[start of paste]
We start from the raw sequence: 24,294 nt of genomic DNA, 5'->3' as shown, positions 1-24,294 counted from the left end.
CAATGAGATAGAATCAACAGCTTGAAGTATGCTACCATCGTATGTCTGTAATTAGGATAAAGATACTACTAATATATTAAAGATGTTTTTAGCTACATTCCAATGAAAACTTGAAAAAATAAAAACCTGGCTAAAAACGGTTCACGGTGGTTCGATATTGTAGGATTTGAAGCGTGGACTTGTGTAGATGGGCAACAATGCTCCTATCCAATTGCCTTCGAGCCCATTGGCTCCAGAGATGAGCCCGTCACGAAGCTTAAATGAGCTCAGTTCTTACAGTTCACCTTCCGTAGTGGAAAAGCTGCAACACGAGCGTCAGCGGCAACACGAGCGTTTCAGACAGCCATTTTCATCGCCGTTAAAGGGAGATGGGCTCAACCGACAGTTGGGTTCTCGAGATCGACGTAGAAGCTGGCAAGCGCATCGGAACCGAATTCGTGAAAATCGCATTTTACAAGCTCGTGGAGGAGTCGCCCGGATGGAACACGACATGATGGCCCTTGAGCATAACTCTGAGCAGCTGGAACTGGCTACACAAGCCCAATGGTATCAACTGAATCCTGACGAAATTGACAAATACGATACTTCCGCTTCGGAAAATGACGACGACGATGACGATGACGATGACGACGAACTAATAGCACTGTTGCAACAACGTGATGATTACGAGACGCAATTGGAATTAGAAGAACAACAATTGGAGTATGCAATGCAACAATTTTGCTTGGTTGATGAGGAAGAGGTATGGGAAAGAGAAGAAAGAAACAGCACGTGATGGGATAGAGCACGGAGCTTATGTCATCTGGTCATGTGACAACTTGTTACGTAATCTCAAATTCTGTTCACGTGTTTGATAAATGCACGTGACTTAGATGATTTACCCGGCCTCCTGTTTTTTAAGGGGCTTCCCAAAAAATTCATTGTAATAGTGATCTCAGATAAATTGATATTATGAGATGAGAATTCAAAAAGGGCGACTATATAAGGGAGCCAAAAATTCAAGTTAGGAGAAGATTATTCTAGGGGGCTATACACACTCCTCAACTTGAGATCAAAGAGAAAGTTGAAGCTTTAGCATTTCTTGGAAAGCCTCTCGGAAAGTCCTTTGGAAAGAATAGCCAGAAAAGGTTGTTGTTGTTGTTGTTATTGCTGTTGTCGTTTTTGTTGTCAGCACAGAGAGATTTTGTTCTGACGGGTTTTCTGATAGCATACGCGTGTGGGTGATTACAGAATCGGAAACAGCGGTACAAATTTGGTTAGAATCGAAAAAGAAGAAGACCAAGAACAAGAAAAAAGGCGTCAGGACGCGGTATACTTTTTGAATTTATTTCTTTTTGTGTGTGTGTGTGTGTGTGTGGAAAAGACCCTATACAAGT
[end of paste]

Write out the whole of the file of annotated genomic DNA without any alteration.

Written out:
We start from the raw sequence: 24,294 nt of genomic DNA, 5'->3' as shown, positions 1-24,294 counted from the left end.
CAATGAGATAGAATCAACAGCTTGAAGTATGCTACCATCGTATGTCTGTAATTAGGATAAAGATACTACTAATATATTAAAGATGTTTTTAGCTACATTCCAATGAAAACTTGAAAAAATAAAAACCTGGCTAAAAACGGTTCACGGTGGTTCGATATTGTAGGATTTGAAGCGTGGACTTGTGTAGATGGGCAACAATGCTCCTATCCAATTGCCTTCGAGCCCATTGGCTCCAGAGATGAGCCCGTCACGAAGCTTAAATGAGCTCAGTTCTTACAGTTCACCTTCCGTAGTGGAAAAGCTGCAACACGAGCGTCAGCGGCAACACGAGCGTTTCAGACAGCCATTTTCATCGCCGTTAAAGGGAGATGGGCTCAACCGACAGTTGGGTTCTCGAGATCGACGTAGAAGCTGGCAAGCGCATCGGAACCGAATTCGTGAAAATCGCATTTTACAAGCTCGTGGAGGAGTCGCCCGGATGGAACACGACATGATGGCCCTTGAGCATAACTCTGAGCAGCTGGAACTGGCTACACAAGCCCAATGGTATCAACTGAATCCTGACGAAATTGACAAATACGATACTTCCGCTTCGGAAAATGACGACGACGATGACGATGACGATGACGACGAACTAATAGCACTGTTGCAACAACGTGATGATTACGAGACGCAATTGGAATTAGAAGAACAACAATTGGAGTATGCAATGCAACAATTTTGCTTGGTTGATGAGGAAGAGGTATGGGAAAGAGAAGAAAGAAACAGCACGTGATGGGATAGAGCACGGAGCTTATGTCATCTGGTCATGTGACAACTTGTTACGTAATCTCAAATTCTGTTCACGTGTTTGATAAATGCACGTGACTTAGATGATTTACCCGGCCTCCTGTTTTTTAAGGGGCTTCCCAAAAAATTCATTGTAATAGTGATCTCAGATAAATTGATATTATGAGATGAGAATTCAAAAAGGGCGACTATATAAGGGAGCCAAAAATTCAAGTTAGGAGAAGATTATTCTAGGGGGCTATACACACTCCTCAACTTGAGATCAAAGAGAAAGTTGAAGCTTTAGCATTTCTTGGAAAGCCTCTCGGAAAGTCCTTTGGAAAGAATAGCCAGAAAAGGTTGTTGTTGTTGTTGTTATTGCTGTTGTCGTTTTTGTTGTCAGCACAGAGAGATTTTGTTCTGACGGGTTTTCTGATAGCATACGCGTGTGGGTGATTACAGAATCGGAAACAGCGGTACAAATTTGGTTAGAATCGAAAAAGAAGAAGACCAAGAACAAGAAAAAAGGCGTCAGGACGCGGTATACTTTTTGAATTTATTTCTTTTTGTGTGTGTGTGTGTGTGTGTGGAAAAGACCCTATACAAGT